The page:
Nonprofit Accounting: From Taxes to Donations
Although nonprofits aren't in business to make money, they do still require careful accounting practices. Donors who contribute to nonprofit organizations often want to know that their money is being spent to further the organization’s mission. Any signs of irregularity or financial mismanagement can cause an organization to lose monetary backing. For this reason, accurate nonprofit accounting and financial reporting is essential.
The first step to correctly setting up a nonprofit's financial reporting system is to file the correct paperwork and attain tax-exempt status. Donors are incented to support nonprofits when their donations qualify as charitable contributions on personal tax returns. This means they must contribute to an IRS-designated tax-exempt organization. Each state also has individual filing rules for nonprofits. Generally, before you can accept donations, you will have to file articles of incorporation to define your nonprofit's structure, and appoint a board of directors to oversee the organization.
As nonprofit organizations raise funds and solicit donations, tracking and properly recording monetary contributions becomes an important function, as donors require receipts to claim tax deductions. A solid accounting system with customizable line item entries and reports will ensure that all necessary information is logged for both donors and financial reporting purposes.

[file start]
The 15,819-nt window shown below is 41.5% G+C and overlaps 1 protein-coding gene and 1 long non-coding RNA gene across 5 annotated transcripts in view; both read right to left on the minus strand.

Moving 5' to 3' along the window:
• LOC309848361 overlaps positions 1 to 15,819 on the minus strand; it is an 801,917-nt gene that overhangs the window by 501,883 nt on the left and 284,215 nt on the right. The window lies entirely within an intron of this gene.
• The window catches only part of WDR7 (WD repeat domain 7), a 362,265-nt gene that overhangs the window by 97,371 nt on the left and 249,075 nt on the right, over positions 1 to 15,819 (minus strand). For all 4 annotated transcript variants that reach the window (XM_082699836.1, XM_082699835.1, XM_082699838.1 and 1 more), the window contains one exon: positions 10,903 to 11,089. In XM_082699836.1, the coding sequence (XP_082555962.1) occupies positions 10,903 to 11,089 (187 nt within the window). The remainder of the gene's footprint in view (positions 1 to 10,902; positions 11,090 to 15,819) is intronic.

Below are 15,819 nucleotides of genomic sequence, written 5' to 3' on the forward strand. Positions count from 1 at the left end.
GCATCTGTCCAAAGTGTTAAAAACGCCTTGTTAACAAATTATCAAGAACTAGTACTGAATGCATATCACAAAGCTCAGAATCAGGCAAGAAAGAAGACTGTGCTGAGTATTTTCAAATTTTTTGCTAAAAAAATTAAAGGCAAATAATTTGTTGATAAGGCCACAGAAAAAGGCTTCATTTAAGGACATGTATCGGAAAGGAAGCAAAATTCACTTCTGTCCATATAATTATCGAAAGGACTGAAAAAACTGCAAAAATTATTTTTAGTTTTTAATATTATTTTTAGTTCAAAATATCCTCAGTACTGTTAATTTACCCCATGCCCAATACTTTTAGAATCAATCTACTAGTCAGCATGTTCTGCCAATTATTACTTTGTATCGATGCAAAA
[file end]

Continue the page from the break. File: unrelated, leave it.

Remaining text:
Conversely, donors also want to know how their money is being spent. To prepare tax returns and financial statements, expenses should be recorded and properly classified as program expenses or administrative expenses. Many donors look for organizations that funnel as much money as possible into program expenses. This ensures that their dollars are supporting the mission of the nonprofit. A large amount of overhead and administrative expenses, which includes fundraising expenses, could signal inefficiency and affect donors’ willingness to contribute.
Even though nonprofit organizations are classified as tax-exempt, the IRS still requires a return to be filed. Most charities file Form 990, the return for organizations exempt from taxes. If donations received total less than $50,000, Form 990-N, or what's known as an e-Postcard, may be filed. This short form reconfirms your nonprofit’s tax-exempt status and receipts totaling less than $50,000.
In general, nonprofits require a great deal of oversight due to the handling of personal donations. Financial updates and analysis should be presented to the board of directors on a periodic basis. Also, audits may be necessary to ensure the proper controls are in place and funds are being properly used to carry out the organization's mission. In both situations, accounting software can be a valuable tool for small nonprofit organizations to create customized reports and track donations and expenses.